Conflict

CAR’s peace accords and rebel warlords

The latest peace agreement in the Central African Republic creates space for rebel warlords to participate in the country’s future. But with accusations that the agreement has downplayed justice, argues Gino Vlavonou, a mix of doubt and excitement allows the potential for renewed anger and grievances towards the state.

After ten years in power, in 2013, Séléka rebels ousted the […]

Eritrea: from war and oppression to peace and development

Eritrea’s brutal dictatorship has created a society with the hallmarks of one at war. Now with signs that President Isaias Afwerki has become increasingly isolated, talk has begun of a new regime. But with mistrust so high of public institutions, writes Bahlbi Malk, a recovery programme must reform more than its failing institutions and undertaken psychological reconstruction.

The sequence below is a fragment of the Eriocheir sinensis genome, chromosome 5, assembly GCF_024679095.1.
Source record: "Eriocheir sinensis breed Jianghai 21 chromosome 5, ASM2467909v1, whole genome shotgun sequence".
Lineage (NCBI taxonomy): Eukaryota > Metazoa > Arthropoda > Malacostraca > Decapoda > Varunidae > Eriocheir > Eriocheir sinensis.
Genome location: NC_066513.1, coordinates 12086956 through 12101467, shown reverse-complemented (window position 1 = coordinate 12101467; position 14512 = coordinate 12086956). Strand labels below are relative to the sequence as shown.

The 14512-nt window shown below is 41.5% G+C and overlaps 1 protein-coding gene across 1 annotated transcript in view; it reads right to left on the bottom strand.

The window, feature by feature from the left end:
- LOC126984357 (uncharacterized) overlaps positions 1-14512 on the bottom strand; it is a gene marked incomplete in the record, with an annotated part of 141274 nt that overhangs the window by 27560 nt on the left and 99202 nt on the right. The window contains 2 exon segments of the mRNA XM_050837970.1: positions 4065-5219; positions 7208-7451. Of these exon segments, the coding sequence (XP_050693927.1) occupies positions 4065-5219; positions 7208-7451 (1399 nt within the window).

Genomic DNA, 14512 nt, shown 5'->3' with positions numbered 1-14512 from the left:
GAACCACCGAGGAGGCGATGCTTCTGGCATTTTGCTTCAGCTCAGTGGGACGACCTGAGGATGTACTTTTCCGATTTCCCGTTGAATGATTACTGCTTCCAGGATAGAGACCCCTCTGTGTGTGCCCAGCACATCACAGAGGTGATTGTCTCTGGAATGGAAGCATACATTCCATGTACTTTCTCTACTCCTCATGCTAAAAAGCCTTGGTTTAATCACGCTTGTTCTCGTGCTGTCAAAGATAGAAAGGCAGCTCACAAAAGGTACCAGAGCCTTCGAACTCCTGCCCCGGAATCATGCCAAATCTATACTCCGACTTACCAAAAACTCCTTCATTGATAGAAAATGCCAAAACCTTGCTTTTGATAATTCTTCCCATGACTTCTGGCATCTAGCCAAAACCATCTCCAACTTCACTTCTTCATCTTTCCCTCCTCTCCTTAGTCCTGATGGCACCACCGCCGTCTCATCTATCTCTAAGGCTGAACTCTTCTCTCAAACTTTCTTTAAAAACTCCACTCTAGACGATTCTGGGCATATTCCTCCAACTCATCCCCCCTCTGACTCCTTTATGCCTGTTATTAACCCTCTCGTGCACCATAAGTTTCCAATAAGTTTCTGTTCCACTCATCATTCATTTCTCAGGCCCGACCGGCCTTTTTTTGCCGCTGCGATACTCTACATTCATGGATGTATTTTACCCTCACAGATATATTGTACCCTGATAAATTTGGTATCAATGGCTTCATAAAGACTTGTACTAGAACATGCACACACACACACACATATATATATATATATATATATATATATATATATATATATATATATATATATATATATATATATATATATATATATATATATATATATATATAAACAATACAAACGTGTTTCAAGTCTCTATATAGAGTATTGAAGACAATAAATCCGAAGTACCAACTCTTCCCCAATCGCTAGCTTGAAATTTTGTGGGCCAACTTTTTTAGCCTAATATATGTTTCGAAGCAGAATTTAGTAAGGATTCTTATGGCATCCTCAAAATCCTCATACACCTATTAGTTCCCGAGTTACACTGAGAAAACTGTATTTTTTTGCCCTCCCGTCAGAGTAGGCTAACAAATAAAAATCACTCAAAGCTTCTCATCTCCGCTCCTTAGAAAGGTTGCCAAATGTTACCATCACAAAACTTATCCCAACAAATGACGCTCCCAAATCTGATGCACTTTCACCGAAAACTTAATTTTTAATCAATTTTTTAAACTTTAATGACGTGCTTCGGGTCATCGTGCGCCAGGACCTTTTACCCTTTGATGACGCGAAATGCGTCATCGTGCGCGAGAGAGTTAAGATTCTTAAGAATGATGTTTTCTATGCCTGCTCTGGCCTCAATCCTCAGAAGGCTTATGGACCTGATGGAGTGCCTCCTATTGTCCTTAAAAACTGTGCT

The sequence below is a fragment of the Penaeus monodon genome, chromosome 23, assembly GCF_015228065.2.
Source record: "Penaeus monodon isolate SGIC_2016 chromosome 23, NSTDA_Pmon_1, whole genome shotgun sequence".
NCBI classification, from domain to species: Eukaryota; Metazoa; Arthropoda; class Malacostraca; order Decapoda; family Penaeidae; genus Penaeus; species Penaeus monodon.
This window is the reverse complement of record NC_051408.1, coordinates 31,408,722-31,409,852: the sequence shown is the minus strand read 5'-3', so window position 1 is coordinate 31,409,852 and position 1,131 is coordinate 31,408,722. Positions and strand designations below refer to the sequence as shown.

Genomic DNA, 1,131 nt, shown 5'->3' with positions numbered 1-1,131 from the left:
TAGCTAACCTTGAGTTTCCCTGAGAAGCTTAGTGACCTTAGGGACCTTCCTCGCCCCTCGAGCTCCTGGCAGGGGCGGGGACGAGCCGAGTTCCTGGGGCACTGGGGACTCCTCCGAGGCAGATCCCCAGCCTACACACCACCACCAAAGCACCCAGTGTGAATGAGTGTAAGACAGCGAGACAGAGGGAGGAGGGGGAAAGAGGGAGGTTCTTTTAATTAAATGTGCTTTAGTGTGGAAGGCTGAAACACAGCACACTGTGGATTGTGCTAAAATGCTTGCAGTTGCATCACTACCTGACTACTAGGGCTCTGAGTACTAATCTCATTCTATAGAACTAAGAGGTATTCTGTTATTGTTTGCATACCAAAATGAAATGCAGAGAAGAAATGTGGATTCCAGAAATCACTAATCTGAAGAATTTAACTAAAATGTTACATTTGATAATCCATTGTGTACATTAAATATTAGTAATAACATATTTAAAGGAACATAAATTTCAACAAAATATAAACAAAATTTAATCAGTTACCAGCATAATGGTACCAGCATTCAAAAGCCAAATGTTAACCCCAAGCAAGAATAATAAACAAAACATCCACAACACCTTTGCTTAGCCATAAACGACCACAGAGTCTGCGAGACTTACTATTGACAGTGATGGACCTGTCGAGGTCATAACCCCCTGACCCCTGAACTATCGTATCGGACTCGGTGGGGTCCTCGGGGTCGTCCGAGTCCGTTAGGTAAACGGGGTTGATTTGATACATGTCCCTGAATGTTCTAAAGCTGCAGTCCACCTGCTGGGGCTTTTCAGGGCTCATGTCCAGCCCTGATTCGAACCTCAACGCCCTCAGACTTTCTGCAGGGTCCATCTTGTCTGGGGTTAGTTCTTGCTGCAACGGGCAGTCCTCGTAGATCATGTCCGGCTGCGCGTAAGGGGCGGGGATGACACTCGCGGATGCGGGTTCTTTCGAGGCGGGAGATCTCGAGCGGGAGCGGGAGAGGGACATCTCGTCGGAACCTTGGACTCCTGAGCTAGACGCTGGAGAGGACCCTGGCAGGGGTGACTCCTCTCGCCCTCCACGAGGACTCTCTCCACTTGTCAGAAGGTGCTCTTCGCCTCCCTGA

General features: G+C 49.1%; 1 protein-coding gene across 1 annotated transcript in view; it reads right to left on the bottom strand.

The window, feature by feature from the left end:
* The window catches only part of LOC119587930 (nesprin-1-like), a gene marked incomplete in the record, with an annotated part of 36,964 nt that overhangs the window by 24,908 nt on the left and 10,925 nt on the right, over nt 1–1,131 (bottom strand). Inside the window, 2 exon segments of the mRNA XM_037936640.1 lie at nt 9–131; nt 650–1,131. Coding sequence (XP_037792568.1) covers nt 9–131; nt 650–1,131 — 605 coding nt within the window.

In the early […]

Contesting compensation in Uganda’s Apaa land conflict

When Acholi farmers from Uganda’s Apaa region occupied a UN compound, they drew attention to a long-term conflict in which the community faced violent evictions from their ancestral homeland. While President Museveni’s new compensation schemes may seem like a viable fix they could, ultimately, exacerbate the region’s conflicts over land.

In recent years, rural communities throughout Africa have increasingly found […]

Are children’s rights history?